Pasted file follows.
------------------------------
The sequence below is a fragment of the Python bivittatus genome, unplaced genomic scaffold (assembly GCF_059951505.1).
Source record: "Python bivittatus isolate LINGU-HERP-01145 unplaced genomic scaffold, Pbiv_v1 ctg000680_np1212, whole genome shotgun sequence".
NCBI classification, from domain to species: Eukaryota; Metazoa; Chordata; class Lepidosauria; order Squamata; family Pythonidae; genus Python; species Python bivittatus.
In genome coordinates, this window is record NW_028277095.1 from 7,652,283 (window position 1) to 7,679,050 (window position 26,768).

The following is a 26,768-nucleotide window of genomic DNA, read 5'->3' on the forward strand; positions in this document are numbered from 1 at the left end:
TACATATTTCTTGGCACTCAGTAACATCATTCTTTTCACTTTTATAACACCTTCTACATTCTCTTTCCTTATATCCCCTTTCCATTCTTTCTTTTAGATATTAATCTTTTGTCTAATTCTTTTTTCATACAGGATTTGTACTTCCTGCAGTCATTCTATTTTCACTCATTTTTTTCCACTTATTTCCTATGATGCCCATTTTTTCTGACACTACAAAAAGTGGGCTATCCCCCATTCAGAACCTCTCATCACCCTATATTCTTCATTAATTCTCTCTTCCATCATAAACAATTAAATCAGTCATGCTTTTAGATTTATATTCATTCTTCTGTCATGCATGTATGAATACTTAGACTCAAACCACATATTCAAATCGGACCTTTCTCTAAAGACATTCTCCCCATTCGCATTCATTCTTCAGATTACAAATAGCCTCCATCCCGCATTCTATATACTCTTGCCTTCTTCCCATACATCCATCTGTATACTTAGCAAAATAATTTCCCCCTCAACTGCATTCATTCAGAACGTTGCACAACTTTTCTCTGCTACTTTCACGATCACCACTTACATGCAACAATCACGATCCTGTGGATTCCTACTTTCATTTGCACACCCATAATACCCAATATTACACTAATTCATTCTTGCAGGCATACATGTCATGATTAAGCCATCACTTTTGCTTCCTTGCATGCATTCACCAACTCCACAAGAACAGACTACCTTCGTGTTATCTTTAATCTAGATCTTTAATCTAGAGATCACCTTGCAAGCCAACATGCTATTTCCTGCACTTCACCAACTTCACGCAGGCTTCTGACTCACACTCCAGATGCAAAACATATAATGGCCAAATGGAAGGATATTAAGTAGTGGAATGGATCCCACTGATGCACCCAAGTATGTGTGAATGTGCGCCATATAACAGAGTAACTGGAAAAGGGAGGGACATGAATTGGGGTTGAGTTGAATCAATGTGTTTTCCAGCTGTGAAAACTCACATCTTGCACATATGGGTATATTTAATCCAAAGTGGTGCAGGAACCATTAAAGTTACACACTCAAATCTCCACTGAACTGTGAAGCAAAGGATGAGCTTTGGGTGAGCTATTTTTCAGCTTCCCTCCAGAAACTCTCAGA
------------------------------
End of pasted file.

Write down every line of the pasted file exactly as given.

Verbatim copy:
The sequence below is a fragment of the Python bivittatus genome, unplaced genomic scaffold (assembly GCF_059951505.1).
Source record: "Python bivittatus isolate LINGU-HERP-01145 unplaced genomic scaffold, Pbiv_v1 ctg000680_np1212, whole genome shotgun sequence".
NCBI classification, from domain to species: Eukaryota; Metazoa; Chordata; class Lepidosauria; order Squamata; family Pythonidae; genus Python; species Python bivittatus.
In genome coordinates, this window is record NW_028277095.1 from 7,652,283 (window position 1) to 7,679,050 (window position 26,768).

The following is a 26,768-nucleotide window of genomic DNA, read 5'->3' on the forward strand; positions in this document are numbered from 1 at the left end:
TACATATTTCTTGGCACTCAGTAACATCATTCTTTTCACTTTTATAACACCTTCTACATTCTCTTTCCTTATATCCCCTTTCCATTCTTTCTTTTAGATATTAATCTTTTGTCTAATTCTTTTTTCATACAGGATTTGTACTTCCTGCAGTCATTCTATTTTCACTCATTTTTTTCCACTTATTTCCTATGATGCCCATTTTTTCTGACACTACAAAAAGTGGGCTATCCCCCATTCAGAACCTCTCATCACCCTATATTCTTCATTAATTCTCTCTTCCATCATAAACAATTAAATCAGTCATGCTTTTAGATTTATATTCATTCTTCTGTCATGCATGTATGAATACTTAGACTCAAACCACATATTCAAATCGGACCTTTCTCTAAAGACATTCTCCCCATTCGCATTCATTCTTCAGATTACAAATAGCCTCCATCCCGCATTCTATATACTCTTGCCTTCTTCCCATACATCCATCTGTATACTTAGCAAAATAATTTCCCCCTCAACTGCATTCATTCAGAACGTTGCACAACTTTTCTCTGCTACTTTCACGATCACCACTTACATGCAACAATCACGATCCTGTGGATTCCTACTTTCATTTGCACACCCATAATACCCAATATTACACTAATTCATTCTTGCAGGCATACATGTCATGATTAAGCCATCACTTTTGCTTCCTTGCATGCATTCACCAACTCCACAAGAACAGACTACCTTCGTGTTATCTTTAATCTAGATCTTTAATCTAGAGATCACCTTGCAAGCCAACATGCTATTTCCTGCACTTCACCAACTTCACGCAGGCTTCTGACTCACACTCCAGATGCAAAACATATAATGGCCAAATGGAAGGATATTAAGTAGTGGAATGGATCCCACTGATGCACCCAAGTATGTGTGAATGTGCGCCATATAACAGAGTAACTGGAAAAGGGAGGGACATGAATTGGGGTTGAGTTGAATCAATGTGTTTTCCAGCTGTGAAAACTCACATCTTGCACATATGGGTATATTTAATCCAAAGTGGTGCAGGAACCATTAAAGTTACACACTCAAATCTCCACTGAACTGTGAAGCAAAGGATGAGCTTTGGGTGAGCTATTTTTCAGCTTCCCTCCAGAAACTCTCAGA